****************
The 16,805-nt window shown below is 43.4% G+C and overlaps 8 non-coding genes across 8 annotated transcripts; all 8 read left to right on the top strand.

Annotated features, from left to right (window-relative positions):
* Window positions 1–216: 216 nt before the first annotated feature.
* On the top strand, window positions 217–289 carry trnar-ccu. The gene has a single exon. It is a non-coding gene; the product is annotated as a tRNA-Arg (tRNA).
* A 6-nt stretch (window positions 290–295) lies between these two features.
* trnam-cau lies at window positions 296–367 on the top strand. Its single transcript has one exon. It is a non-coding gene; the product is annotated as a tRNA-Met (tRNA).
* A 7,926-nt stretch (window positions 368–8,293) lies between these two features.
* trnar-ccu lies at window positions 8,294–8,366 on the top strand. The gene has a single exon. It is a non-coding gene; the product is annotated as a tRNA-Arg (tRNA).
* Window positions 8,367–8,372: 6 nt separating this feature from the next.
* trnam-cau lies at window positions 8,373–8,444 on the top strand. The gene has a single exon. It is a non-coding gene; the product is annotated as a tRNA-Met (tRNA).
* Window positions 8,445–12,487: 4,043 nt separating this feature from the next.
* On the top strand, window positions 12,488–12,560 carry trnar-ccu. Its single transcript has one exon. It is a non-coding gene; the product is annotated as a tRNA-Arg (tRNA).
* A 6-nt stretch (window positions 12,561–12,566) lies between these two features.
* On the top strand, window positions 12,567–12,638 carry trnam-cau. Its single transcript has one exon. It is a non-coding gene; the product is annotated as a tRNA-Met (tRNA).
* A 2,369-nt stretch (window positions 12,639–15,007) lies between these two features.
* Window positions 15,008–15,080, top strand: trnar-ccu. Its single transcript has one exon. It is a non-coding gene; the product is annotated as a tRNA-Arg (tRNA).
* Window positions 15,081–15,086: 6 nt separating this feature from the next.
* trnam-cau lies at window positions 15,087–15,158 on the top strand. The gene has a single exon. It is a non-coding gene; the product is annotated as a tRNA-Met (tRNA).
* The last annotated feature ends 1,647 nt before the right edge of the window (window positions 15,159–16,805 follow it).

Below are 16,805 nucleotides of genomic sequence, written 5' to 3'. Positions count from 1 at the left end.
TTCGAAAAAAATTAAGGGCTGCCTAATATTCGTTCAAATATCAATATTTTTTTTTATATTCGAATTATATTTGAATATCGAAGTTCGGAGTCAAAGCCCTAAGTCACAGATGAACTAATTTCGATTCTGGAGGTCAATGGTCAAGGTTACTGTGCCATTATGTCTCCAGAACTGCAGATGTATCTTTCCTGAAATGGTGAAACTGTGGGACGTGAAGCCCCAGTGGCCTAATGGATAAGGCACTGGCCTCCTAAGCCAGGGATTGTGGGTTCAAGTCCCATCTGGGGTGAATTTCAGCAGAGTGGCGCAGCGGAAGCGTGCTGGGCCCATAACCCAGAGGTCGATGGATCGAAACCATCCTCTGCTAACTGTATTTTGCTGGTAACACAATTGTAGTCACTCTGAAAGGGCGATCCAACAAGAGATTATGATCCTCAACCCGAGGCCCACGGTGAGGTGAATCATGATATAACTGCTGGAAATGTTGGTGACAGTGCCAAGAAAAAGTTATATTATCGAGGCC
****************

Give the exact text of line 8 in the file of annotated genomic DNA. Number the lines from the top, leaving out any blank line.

* trnar-ccu lies at window positions 8,294–8,366 on the top strand. The gene has a single exon. It is a non-coding gene; the product is annotated as a tRNA-Arg (tRNA).